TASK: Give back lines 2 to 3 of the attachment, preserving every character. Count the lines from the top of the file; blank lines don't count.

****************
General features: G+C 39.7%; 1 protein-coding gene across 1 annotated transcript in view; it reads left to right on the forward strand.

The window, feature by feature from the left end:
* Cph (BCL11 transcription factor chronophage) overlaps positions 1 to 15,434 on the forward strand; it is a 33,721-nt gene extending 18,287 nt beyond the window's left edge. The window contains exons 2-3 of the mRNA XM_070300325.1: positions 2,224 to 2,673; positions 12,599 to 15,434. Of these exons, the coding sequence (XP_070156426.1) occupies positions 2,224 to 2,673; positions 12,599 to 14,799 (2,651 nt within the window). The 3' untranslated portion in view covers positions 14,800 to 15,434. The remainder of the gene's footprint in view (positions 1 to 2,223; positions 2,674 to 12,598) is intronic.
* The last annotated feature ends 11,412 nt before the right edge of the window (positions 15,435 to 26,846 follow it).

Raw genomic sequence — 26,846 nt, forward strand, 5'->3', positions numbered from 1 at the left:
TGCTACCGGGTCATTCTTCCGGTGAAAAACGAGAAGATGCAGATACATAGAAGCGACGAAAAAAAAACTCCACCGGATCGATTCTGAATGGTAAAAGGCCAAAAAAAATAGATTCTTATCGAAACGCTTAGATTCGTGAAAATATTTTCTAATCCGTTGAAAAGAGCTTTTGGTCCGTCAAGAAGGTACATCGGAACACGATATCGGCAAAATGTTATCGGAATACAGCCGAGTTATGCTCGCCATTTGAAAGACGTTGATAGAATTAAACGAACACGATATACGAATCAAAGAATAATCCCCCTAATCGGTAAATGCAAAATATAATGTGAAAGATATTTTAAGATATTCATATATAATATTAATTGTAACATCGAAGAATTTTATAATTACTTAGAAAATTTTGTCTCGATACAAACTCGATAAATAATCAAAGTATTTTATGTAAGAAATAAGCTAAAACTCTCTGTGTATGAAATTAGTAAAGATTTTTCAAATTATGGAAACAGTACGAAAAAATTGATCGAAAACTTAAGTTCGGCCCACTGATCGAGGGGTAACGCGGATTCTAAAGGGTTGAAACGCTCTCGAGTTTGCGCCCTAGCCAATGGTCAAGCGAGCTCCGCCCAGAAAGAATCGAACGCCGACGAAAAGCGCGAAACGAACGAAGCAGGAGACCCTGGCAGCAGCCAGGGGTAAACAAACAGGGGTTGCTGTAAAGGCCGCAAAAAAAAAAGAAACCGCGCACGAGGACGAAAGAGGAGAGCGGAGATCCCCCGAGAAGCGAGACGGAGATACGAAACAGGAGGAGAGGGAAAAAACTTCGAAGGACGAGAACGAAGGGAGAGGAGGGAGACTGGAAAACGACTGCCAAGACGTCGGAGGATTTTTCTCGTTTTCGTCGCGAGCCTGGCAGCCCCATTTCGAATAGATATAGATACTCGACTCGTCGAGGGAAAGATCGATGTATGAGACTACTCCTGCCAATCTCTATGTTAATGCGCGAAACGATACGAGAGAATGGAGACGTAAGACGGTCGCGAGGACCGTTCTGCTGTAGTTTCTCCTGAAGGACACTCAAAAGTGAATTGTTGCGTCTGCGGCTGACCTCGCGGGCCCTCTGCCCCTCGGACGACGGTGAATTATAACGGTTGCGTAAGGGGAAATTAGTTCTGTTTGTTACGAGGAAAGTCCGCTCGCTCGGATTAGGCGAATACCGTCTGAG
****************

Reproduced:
The window, feature by feature from the left end:
* Cph (BCL11 transcription factor chronophage) overlaps positions 1 to 15,434 on the forward strand; it is a 33,721-nt gene extending 18,287 nt beyond the window's left edge. The window contains exons 2-3 of the mRNA XM_070300325.1: positions 2,224 to 2,673; positions 12,599 to 15,434. Of these exons, the coding sequence (XP_070156426.1) occupies positions 2,224 to 2,673; positions 12,599 to 14,799 (2,651 nt within the window). The 3' untranslated portion in view covers positions 14,800 to 15,434. The remainder of the gene's footprint in view (positions 1 to 2,223; positions 2,674 to 12,598) is intronic.